There was a striking use of language in Theresa May's statement to the House of Commons on the Salisbury nerve agent attack. Pointing an accusatory finger at Moscow, the Prime Minister declared:
Mr Speaker, on Wednesday we will consider in detail the response from the Russian State. Should there be no credible response, we will conclude that this action amounts to an unlawful use of force by the Russian State against the United Kingdom. And I will come back to this House and set out the full range of measures that we will take in response.
This is quite something. It suggests the government is treating this as far more than a murder attempt on a former spy that happened to take place on UK soil. Unless the Russian ambassador can come up with a convincing alibi (e.g. the terrifying possibility that Russia has lost control of its chemical weapons stock), it will treat the poisoning as a state-sponsored attack on the UK as a whole. This is far stronger language than used, for instance, by John Reid in the wake of Alexander Litvinenko's death, even after the authorities had established it was the result of polonium poisoning.
The PM's statement was interesting for two other reasons. First, she emphasised that Mr Skripal and his daughter were poisoned with 'a military-grade nerve agent of a type developed by Russia'. In other words, this was a kind of military attack rather than a civilian or ordinary criminal one, even if the arms were chemical weapons as opposed to conventional ones. Secondly, she emphasised Nato's 'commitment to collective defence and security'.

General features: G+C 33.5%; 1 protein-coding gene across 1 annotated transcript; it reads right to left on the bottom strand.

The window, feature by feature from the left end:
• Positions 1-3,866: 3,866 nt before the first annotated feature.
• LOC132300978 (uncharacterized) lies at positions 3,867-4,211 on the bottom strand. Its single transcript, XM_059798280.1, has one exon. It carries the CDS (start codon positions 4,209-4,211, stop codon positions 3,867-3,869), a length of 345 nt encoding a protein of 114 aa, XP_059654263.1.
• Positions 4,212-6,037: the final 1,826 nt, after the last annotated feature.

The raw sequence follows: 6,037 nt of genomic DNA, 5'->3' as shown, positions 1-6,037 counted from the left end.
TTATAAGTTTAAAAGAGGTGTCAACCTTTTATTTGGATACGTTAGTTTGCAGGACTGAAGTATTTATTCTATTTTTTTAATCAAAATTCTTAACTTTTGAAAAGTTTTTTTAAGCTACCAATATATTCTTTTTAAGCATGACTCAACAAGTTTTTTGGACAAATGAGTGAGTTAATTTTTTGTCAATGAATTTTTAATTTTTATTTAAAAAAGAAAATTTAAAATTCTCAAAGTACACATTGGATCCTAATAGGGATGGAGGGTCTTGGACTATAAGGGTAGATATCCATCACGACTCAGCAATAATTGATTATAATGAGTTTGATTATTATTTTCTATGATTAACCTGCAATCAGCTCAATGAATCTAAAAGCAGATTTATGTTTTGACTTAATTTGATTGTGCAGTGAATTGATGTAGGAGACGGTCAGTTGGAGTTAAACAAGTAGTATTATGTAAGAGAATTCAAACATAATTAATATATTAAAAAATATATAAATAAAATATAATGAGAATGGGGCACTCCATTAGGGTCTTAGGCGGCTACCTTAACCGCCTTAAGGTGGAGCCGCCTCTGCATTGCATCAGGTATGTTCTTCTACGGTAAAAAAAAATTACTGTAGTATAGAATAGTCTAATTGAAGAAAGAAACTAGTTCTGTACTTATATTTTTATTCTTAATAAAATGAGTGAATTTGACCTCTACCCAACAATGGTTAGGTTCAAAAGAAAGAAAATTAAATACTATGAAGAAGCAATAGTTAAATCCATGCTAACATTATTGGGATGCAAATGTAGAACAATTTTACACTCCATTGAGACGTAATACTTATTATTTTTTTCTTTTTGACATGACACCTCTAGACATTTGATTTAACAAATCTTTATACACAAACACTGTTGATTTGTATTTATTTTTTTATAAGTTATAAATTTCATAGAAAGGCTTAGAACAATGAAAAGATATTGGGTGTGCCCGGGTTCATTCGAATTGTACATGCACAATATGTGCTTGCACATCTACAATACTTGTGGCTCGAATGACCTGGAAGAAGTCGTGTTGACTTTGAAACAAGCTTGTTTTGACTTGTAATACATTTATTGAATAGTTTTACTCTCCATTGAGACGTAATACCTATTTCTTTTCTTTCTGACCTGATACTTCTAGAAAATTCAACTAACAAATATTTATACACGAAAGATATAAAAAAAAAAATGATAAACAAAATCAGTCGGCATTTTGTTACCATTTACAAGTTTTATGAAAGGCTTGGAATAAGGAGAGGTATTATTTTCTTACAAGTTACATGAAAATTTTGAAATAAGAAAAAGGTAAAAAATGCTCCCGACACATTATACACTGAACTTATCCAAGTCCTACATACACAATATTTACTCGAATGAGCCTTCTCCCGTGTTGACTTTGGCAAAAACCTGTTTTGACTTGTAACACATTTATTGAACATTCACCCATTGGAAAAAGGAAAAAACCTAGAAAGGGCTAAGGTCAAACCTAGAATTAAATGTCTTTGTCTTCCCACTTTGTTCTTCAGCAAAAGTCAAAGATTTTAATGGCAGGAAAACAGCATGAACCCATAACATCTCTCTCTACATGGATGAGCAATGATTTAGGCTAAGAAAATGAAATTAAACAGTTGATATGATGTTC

So this raises the question: might May invoke Nato’s Article 5 on collective defence? That article, from the original 1949 treaty, states that ‘the Parties agree that an armed attack against one or more of them in Europe or North America shall be considered an attack against them all’ and that they should work together to ‘restore and maintain the security of the North Atlantic area’. It has only been invoked once in Nato’s history – by the USA after September 11th – so this would be the strongest possible option open to her.
If Theresa May does think that Russia has deliberately used a dangerous nerve-agent, in an attempted killing – seriously injuring a policeman and risking injury or death to hundreds more Salisbury residents – perhaps she views Nato as the right alliance through which to co-ordinate a collective response. For obvious reasons, the EU route may be a more complicated one.
On 18 April, join Andrew Neil and a special guest panel for an in-depth discussion about Russia's people, politics, economy and how the West should deal with the newly re-elected Vladimir Putin. Book tickets here